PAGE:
Environmental Extremes Drive Population Structure at the Northern Range Limit of Atlantic Salmon in North America

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Coastal Sciences, Gulf Coast Research Laboratory


Ocean Science and Engineering


Conservation of exploited species requires an understanding of both genetic diversity and the dominant structuring forces, particularly near range limits, where climatic variation can drive rapid expansions or contractions of geographic range. Here, we examine population structure and landscape associations in Atlantic salmon (Salmo salar) across a heterogeneous landscape near the northern range limit in Labrador, Canada. Analysis of two amplicon‐based data sets containing 101 microsatellites and 376 single nucleotide polymorphisms (SNPs) from 35 locations revealed clear differentiation between populations spawning in rivers flowing into a large marine embayment (Lake Melville) compared to coastal populations. The mechanisms influencing the differentiation of embayment populations were investigated using both multivariate and machine‐learning landscape genetic approaches. We identified temperature as the strongest correlate with genetic structure, particularly warm temperature extremes and wider annual temperature ranges. The genomic basis of this divergence was further explored using a subset of locations (n = 17) and a 220K SNP array. SNPs associated with spatial structuring and temperature mapped to a diverse set of genes and molecular pathways, including regulation of gene expression, immune response, and cell development and differentiation. The results spanning molecular marker types and both novel and established methods clearly show climate‐associated, fine‐scale population structure across an environmental gradient in Atlantic salmon near its range limit in North America, highlighting valuable approaches for predicting population responses to climate change and managing species sustainability.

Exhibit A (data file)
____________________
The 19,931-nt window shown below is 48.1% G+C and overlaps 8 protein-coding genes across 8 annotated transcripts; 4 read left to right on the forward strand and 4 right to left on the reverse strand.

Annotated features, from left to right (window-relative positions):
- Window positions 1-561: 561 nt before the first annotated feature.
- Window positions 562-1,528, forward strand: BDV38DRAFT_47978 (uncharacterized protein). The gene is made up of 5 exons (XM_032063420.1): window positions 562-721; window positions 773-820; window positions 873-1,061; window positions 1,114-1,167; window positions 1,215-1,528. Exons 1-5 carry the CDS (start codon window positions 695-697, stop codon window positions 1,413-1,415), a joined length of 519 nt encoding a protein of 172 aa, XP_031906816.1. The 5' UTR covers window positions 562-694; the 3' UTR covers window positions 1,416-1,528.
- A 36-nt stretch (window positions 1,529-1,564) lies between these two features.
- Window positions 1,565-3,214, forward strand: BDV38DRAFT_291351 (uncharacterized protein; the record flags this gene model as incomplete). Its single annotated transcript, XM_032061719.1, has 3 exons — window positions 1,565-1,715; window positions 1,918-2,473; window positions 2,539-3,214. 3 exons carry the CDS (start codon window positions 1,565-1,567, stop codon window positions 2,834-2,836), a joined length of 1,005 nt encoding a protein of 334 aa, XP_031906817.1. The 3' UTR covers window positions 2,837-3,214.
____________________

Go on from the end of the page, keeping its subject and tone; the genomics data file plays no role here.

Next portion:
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Molecular Ecology





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